In this case the "Popular Front" is to be made only by the anti-socialist liberal-ish parties. So the task of whatever small socialist groups exist in Hungary is to try to lobby the anti-socialist liberal-ish parties - not receptive to left influence, since on John's own account they suffer from "utter political bankruptcy" - into sinking their differences?

And will the socialists then sink what differentiates them and join the "utter political bankruptcy" in the name of unity?

For socialists in Hungary to propose independent politics and independent organisation is surely not a quick fix. But then there is no quick fix. In the short term, as John says, "things can only get worse".

Given the conditions in Hungary, socialists should surely seek to join with, say, the Socialist Party, or Greens, in demonstrations or such to defend civil liberties and migrant rights - but at the same time, I would argue, they should build an autonomous political force left-wing both on economic and on civil-rights issues.

Submitted by AWL on Sun, 15/04/2018 - 14:27

On the whole I take on board Martin Thomas’s criticism of the conclusion in my article ‘Caesar marches on in Hungary’ (Solidarity No. 446). In fact, I wanted to avoid the idea of a united bloc of ‘sort of liberal-ish parties’ by using the expression ‘left-oriented coalition’.

Clearly the situation in Hungary is extremely discouraging. I haven’t been back to Hungary for something like 5 years and it is difficult to write about this kind of political landscape when you no longer have your ‘ear to the ground’ as it were. Indeed it is indicative of the problems in Hungary that most of the people I once knew have left the country or retreated into a kind of ‘silence of the lambs’ or internal exile.

One of the big questions is: where will the forces of an autonomous left-wing opposition come from? The Socialist Party, as I said in my article, is utterly bankrupt, mainly because of its appalling record when in office – a number of its most prominent members are out-and-out Thatcherites – and the stench of corruption which permeates the top and middle levels of the party; all of which has contributed enormously to the national drift to FIDESZ (who are, of course, just as corrupt!). There are some in the ranks of the Socialist Party who still believe in the basic ideas of socialism and it is quite possible they could be drawn into some kind of anti-FIDESZ united front but, as an organisation, the Socialist Party is part of the problem not the solution.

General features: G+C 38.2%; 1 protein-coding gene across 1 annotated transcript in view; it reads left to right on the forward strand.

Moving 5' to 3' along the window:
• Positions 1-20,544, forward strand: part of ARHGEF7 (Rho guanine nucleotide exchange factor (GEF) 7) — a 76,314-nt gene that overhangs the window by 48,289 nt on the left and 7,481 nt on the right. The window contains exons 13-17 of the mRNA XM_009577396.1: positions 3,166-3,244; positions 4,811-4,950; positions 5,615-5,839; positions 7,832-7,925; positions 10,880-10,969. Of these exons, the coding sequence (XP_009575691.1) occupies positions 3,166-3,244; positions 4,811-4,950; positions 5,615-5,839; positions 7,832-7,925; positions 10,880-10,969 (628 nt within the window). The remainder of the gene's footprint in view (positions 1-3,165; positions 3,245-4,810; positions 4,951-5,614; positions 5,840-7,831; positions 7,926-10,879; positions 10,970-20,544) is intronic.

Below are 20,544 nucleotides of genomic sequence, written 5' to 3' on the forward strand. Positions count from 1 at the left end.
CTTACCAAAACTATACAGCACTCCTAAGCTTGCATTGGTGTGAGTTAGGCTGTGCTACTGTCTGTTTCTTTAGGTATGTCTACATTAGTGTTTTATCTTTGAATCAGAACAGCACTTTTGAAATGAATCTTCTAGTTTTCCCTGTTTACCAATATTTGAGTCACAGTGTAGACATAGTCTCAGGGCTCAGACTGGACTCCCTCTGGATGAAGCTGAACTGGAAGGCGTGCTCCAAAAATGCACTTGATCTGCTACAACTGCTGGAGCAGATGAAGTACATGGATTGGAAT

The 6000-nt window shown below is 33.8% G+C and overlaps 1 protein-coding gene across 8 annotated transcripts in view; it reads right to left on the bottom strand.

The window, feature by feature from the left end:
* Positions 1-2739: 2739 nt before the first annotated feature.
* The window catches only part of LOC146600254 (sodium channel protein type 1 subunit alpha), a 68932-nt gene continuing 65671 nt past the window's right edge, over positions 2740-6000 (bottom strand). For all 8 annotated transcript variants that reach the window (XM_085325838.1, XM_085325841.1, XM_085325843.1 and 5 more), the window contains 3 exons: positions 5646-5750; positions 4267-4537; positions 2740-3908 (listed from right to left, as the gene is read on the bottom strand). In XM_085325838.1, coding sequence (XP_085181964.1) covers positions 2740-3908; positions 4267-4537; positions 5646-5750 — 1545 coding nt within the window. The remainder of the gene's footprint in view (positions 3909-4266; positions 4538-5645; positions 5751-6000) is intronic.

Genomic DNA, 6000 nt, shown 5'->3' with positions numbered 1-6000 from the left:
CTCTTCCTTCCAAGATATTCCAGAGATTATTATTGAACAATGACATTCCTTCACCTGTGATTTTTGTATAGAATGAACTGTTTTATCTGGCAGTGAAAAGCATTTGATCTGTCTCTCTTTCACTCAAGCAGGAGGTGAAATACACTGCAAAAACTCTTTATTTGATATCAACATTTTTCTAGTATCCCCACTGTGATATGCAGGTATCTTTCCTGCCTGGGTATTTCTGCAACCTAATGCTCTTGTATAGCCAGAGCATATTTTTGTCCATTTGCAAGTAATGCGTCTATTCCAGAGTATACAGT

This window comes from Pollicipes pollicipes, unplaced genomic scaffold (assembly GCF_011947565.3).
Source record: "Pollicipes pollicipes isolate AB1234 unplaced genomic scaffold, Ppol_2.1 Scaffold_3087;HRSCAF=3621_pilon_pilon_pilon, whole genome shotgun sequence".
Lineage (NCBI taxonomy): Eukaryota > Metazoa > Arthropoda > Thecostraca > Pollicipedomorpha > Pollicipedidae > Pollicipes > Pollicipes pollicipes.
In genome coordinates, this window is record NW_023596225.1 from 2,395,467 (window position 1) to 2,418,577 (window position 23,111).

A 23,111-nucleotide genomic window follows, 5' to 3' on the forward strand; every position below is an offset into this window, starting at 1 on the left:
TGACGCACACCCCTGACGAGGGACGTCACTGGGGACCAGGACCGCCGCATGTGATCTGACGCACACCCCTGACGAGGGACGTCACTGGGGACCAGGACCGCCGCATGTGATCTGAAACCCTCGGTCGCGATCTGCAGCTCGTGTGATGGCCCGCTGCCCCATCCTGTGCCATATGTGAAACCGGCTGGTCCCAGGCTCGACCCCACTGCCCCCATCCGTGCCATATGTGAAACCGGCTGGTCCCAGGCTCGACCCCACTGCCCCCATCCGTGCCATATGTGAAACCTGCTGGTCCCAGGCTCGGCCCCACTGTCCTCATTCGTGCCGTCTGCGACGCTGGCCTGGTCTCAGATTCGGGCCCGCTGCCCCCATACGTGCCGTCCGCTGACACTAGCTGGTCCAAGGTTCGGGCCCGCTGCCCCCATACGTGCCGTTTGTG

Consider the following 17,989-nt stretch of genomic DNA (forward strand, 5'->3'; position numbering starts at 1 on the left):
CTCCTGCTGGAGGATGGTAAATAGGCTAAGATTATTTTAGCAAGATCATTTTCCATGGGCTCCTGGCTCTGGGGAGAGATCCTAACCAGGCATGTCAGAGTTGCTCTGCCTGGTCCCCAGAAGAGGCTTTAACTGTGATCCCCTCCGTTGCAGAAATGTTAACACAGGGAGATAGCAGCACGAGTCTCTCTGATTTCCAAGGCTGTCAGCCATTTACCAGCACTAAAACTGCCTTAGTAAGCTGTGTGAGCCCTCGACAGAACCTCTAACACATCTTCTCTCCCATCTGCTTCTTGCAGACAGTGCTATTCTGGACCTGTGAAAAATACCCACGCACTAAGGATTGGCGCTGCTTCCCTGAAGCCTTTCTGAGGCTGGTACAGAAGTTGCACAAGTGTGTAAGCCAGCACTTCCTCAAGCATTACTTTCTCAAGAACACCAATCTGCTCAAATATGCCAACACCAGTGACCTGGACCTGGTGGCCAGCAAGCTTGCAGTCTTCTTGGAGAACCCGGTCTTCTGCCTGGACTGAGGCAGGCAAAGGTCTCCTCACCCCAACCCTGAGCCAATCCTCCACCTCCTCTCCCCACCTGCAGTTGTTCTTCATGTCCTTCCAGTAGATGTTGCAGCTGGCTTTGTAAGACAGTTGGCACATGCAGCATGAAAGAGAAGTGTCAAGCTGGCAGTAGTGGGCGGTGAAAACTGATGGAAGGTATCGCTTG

When I lived in Hungary (1991-2000) I occasionally met with a group called the Left Alternative and attended a few of their conferences (at one of these Ken Livingstone was a keynote speaker). They were mainly a discussion group which, I hasten to add, is not to be sniffed at – there was a lot to discuss and since 1989/90 the situation for the left has been monumentally difficult. I don’t know if they still exist but I mention them to demonstrate that the idea of centres of resistance, however small, is not an impossible dream even in the unfavourable conditions prevailing in Hungary.

If an anti-FIDESZ united front could be built by left-wing activists it would, I’m sure attract some Greens and possibly some of the better liberals from the ‘liberal-ish’ parties. Nor should it be ignored that, at the level of fighting for civil-rights, some of these individuals have honourable records, going back to the 70s and 80s. I know little about the situation of the trade unions in Hungary today but I suspect it is not good. Even by the early nineties the trade unions had seriously fragmented.

Again I agree with Martin – ‘there is no quick fix’. Last point – the academic study Martin quotes is very interesting and the redefinition of the left-right spectrum is indeed ‘strange’ at first sight. I think there are few places in Europe (Northern Ireland is one that springs to mind) where history weighs so heavily on the present as it does in Hungary. I hope that the editors of Solidarity would consider a longer more in-depth article from me in which I would like to explore this history and why/how this ‘strange’ situation has arisen and also try and say a bit more about ‘Christian nationalism’ and ‘Orbanism’ in Hungary.